] proposed a large-area, full-coverage deformation monitoring method for assessing island subsidence using InSAR technology. The working principle and distinctive advantages of InSAR data were introduced, and the SBAS InSAR key interpretation processing technique was described in depth. To increase processing efficiency, the GPU-assisted InSAR processing approach was used. InSAR data can be utilized to correctly identify millimeter-scale micro deformation experienced by island groups, confirming the data’s high-precision deformation monitoring capacity.
Jan et al. [14
] show the seasonal dynamics of the Trebrevatnet lake complex in Svalbard and the evolution of the suspended sediment in the lake and the sediment plume adjacent to Ekmanfjorden. They used multi-temporal Sentinel-2 images for the period 2016–2021 to derive a normalized difference suspended sediment index (NDSSI) that combines the area extent of the sediment plume with the NDSSI to quantify the sediment influx into the marine environment.
2.3. Shallow and Deep Seas
The existence of nepheloid layers in the world’s oceans plays an important role in the oceanic carbon cycle and the source-sink system of continental margins [15
]. Chen et al. [16
] collected articles on nepheloid layers published in the last 30 years using the Web of Science Core Collection and analyzed some evolutionary trends related to research areas and publishers. The findings show that Germany works closely with the United Kingdom and the United States. The nepheloid layer research area is primarily centered on the multidisciplinary disciplines of oceanography, earth sciences, and marine biology, with sediment resuspension and the nepheloid layer becoming the primary focus of future research.
Tian et al. [17
] explored the characteristics of oceanic nepheloid layers and the mechanism of internal solitary waves that form the middle and bottom layers. Internal solitary waves can cause powerful currents at the bottom, leading to the resuspension of sediments and the formation of the bottom nepheloid layer. The superposition of multiple bottom nepheloid layers and their propagation to the deep ocean form the middle nepheloid layer. The formation process and transport contribution of the nepheloid layer in the world ocean remain unclear and require further investigation.
The development of deep-sea mineral resources is of great importance for the energy needs of countries around the world; however, it can have a significant impact on the marine environment. Fan et al. [18
] focused on the effects of deep-sea polymetallic nodule mining on the ecological environment, discussing the distribution characteristics, geoengineering characteristics, and mining methods of deep-sea polymetallic nodules. They also examined the environmental impacts of deep-sea polymetallic nodule mining from the perspectives of sediment resuspension, resuspended sediment transport dispersion, and sediment redeposition. Finally, they summarized the problems and solutions to the environmental impact of deep-sea mining.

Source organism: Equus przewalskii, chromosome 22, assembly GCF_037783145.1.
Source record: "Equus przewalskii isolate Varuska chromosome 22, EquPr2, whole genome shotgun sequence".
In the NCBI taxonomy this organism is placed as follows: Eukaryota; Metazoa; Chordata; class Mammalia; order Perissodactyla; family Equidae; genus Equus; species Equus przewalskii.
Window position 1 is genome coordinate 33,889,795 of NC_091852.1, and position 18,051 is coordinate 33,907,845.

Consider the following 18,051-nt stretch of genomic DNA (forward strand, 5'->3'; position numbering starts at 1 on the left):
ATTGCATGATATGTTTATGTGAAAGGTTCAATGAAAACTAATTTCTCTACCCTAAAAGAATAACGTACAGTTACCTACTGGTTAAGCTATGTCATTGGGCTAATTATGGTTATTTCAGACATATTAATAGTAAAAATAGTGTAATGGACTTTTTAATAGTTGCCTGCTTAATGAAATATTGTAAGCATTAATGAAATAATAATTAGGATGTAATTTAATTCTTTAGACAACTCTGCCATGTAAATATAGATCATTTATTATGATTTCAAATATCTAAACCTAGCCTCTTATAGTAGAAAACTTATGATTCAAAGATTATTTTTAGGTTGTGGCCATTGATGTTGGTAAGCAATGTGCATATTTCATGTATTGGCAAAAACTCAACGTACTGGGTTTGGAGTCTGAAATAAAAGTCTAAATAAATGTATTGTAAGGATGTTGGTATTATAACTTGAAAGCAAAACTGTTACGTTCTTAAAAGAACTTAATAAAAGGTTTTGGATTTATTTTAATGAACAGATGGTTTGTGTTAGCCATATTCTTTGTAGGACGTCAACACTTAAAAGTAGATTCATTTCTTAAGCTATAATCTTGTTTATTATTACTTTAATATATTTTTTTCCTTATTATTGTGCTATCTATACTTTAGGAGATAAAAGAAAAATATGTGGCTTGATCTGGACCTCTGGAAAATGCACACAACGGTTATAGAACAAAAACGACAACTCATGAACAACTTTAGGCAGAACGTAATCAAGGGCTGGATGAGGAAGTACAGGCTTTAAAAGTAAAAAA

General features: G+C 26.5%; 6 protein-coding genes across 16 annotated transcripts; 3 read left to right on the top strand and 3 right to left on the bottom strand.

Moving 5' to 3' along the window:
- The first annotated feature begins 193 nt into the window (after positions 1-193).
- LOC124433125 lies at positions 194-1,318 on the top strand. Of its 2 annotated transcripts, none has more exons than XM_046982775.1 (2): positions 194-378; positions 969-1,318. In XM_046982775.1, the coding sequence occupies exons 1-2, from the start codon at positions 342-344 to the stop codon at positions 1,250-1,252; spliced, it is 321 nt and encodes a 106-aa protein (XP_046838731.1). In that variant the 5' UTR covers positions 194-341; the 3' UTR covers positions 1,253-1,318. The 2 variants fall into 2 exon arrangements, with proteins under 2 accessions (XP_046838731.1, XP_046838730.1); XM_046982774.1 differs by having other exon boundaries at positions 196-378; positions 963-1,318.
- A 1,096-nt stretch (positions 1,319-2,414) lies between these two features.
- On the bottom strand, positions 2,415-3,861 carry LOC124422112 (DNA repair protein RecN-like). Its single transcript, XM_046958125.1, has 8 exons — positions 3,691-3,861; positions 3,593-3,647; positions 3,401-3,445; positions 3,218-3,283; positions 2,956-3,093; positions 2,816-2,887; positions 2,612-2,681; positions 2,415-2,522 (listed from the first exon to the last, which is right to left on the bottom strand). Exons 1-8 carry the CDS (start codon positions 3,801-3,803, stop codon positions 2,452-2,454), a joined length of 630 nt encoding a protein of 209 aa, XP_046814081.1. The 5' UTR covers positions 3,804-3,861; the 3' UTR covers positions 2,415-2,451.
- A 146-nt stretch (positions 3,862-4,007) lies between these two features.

In this Special Issue, the study of sediment dynamics in coastal and marine environments has been explored from various perspectives, such as island ground subsidence, delta erosion and siltation, paleochannel migration characteristics, dynamic shoreline changes, sediment suspension and transport, etc. New methods and techniques have been applied and developed to promote the integration of multiple disciplines; however, there are still many limitations. In the future, we believe that two more directions should be pursued in research.
Firstly, a comprehensive understanding of sediment dynamics requires an integrated analysis of the combined contributions of oceanographic, geological, hydrological, biological, and chemical processes and their interactions. Researchers should strive to enhance interdisciplinary collaboration and use integrated approaches and techniques to address practical problems.
Secondly, there is a lack of research on sediment dynamics in the ocean, especially in the deep sea. We hope that more in-situ observations and investigations on sediment dynamics in the deep sea can be conducted, and at the same time, mature techniques and methods can be applied to sediment dynamics in the coastal and marine environment.
We hope that scientists, engineers, policymakers, business leaders, and private citizens can be engaged in this discussion on sediment dynamics, and the theoretical, and practical research presented in this Special Issue will further the understanding of sediment dynamics.
Conceptualization, C.Z. and Y.J.; Supervision, Y.J. and J.P.L.; Writing—Original draft, X.F. and C.Z.; Writing—Review and editing, C.Z., Y.J., J.P.L. and X.F. All authors have read and agreed to the published version of the manuscript.
This research was funded by the Shandong Key Research and Development Program (2022RZB07052), the National Natural Science Foundation of China (No. 42207173, 41831280).
The author of this paper and editors of this Special Issue would like to thank all authors for their notable contributions to this Special Issue, the reviewers for devoting their time and efforts to reviewing the manuscripts, and the Water Editorial team for their great support during the review of the submitted manuscripts.
Conflicts of Interest
The authors declare no conflict of interest.